Top 6 Rookie Air Sealing Mistakes

Top 6 rookie air sealing mistakes

Don’t get caught making these common rookie mistakes (and what to do instead!)

We’ve all been the Rookie at some point in our careers. Just like any rookie, we’re bound to make mistakes. But as building codes regionally continue to adopt stricter standards, those air sealing mistakes could create more headaches.

Here’s a few no-brainers to be on the lookout for. Getting rid of these rookie mistakes will help speed your transition to the air-sealing Big Leagues.

This is first on the list for a reason. Correct this mistake if you only pick one takeaway from this article.

Mistake 1 – Ignoring the foundation

As you know, 90% of the time your air barrier membrane shares the same plane as the sheathing (or actually is the sheathing itself).

Foam sill sealers, while good at keeping your mudsill isolated from green concrete, only stop drafts along the top of the foundation. How do foam sill sealers help seal an air barrier system, which is located at the sheathing?

Hint: They don’t! Fentrim 430 grey does does…

Sill sealers fail to airseal your entire foundation. This makes them mistake #1 of our air sealing rookie mistakes.

Mistake 2 – Not sealing the top plate to… really anything

This one gets missed because no one thinks about it until they are staring at rows and rows of roof trusses that must somehow get detailed.

Our recommendation? Add air sealing to the menu earlier and pre-strip a membrane across the top plate during the framing.

There are a handful of ways to tackle sealing the top plate, just make sure you talk with your roofer to identify venting strategies in relation to air barrier layers. (Your air seal might even be on the interior — Majrex is a great option.)

The same situation applies to unconditioned roofs or soffets that break up the wall plane. Make sure the air-barrier doesn’t get interrupted by pre-stripping a membrane or adding extra sheathing or blocking.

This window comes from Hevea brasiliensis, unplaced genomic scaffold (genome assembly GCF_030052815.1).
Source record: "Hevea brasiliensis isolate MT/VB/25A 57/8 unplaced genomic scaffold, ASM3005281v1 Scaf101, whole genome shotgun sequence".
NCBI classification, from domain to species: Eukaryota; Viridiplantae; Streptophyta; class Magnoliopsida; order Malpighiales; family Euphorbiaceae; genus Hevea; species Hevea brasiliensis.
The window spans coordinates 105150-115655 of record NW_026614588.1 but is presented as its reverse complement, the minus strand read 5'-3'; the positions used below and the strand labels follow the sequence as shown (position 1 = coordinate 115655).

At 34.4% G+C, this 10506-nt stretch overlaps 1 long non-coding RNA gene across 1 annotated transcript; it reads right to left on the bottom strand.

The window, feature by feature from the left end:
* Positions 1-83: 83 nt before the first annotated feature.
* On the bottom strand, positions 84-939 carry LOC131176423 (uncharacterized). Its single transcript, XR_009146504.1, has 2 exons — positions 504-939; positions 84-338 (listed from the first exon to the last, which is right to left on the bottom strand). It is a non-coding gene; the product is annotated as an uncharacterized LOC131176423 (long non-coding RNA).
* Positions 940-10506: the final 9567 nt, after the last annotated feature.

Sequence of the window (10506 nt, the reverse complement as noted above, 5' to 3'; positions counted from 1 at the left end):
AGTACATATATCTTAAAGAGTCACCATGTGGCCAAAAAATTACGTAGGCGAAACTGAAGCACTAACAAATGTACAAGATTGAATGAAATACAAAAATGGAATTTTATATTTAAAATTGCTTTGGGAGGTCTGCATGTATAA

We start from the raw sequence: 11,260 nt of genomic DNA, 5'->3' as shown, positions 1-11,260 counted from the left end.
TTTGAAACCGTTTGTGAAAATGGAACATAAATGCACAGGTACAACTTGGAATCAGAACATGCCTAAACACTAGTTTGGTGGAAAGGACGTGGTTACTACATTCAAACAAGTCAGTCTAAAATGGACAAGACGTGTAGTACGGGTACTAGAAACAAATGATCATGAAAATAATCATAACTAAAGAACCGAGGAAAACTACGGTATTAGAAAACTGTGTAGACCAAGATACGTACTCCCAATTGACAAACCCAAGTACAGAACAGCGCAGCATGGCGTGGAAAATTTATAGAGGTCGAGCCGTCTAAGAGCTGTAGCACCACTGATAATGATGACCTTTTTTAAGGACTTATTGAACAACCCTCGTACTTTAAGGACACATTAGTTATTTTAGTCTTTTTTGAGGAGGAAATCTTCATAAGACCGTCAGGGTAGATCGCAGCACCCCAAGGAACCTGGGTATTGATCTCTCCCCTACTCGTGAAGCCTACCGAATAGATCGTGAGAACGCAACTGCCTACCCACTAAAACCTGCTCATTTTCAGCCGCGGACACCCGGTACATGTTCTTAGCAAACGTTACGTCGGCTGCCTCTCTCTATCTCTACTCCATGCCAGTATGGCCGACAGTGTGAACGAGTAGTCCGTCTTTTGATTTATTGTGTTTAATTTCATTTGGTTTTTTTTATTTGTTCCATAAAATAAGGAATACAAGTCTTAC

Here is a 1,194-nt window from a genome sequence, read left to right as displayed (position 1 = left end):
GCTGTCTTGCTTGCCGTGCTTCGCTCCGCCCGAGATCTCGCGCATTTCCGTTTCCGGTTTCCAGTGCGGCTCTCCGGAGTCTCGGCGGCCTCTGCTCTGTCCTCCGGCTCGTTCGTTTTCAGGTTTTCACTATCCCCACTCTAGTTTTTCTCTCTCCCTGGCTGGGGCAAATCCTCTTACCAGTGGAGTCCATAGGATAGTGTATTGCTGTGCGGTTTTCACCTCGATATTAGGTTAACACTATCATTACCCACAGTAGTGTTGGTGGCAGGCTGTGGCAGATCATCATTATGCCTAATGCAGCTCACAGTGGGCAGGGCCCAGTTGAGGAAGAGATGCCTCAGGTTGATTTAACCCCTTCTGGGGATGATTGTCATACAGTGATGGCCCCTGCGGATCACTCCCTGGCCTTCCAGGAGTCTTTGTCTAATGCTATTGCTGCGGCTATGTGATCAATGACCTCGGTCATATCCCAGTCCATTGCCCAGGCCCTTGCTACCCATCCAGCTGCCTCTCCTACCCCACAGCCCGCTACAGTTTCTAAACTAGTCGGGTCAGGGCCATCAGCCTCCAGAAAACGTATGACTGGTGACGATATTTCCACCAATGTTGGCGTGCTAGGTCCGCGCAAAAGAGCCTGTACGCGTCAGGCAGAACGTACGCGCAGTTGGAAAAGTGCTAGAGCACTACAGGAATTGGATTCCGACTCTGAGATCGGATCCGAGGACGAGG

Not sealing the top plate tapes spot #2 for top air sealing mistakes you can make.

Mistake 3 – Letting “someone else” take care of it

The air barrier layer is unique because it comes in direct contact with nearly every tradesperson on a project. As a result, it takes a group effort to achieve a good end result and avoid an air sealing mistake (like forgetting to seal wire penetrations).

So, if you see the air barrier damaged or faulty, do something about it!

  • Tell your superintendent or tape it up with Wigluv on the spot
  • If you are the one running the project, communicate the importance of catching air sealing mistakes to all your subs
  • Assign someone to be a dedicated “air barrier specialist”
Need to reminder people to not damage the WRB? An air sealing caution sign might be a good addition to your jobsite.

Mistake 4 – Assuming every sealant / tape / membrane is like every other sealant / tape / membrane that you’ve ever used

Read the labels.

Some tapes need primers to stick well. Others take a couple days to cure, or require a certain pressure for the molecules to align. Some sealants can be used in your baby’s nursery. Others can corrode metal.

A lot of science goes into adhesives and coatings, and there are many products now we couldn’t even have imagined of 15 years ago. Make sure all the products you use play well together. And though it might be tempting to use that roll of duct tape in a pinch, remember that it too was invented for a specific purpose.

(And it wasn’t air sealing!)

Don't Frankenstein your jobsite. Make sure every product is compatible with each other.

Mistake 5 – Red lining in your mind

The concept of “red lining” means adding an overlay on the elevation drawings to trace the path of air barrier continuity.

Usually this is done in red to correspond to warmth (the net result of good air sealing). It’s a practice that high performance builders use but not something an architect will commonly generate for you.

Take the time to sketch out the new air barrier path. Don’t assume you can visualize all the elements. And for kicks, it never hurts to “blue line” it too (drainage path for water).

Red lining your job will help ensure air sealing is possible within the current plan.

Mistake 6 – Leaving a mess 

Air sealing is all about prep. Piles of sawdust or drywall powder, errant pulled nails, dirt and mud from the site — they will end up contaminating your tape / sealant / primer. Clean messes as you go to prevent debris from creating adhesion problems.

A messy jobsite is one way to reduce the effectiveness of your air sealing.


Were you making any of these rookie air sealing mistakes?

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Avatar for Jessica Kumor

Jessica Kumor

Jessica is SIGA North America's Marketing Director. It's her job to deliver you the latest research and practical tips for building air and weathertight buildings. When she's not interviewing customers and posting about building science you can find her refinishing furniture.

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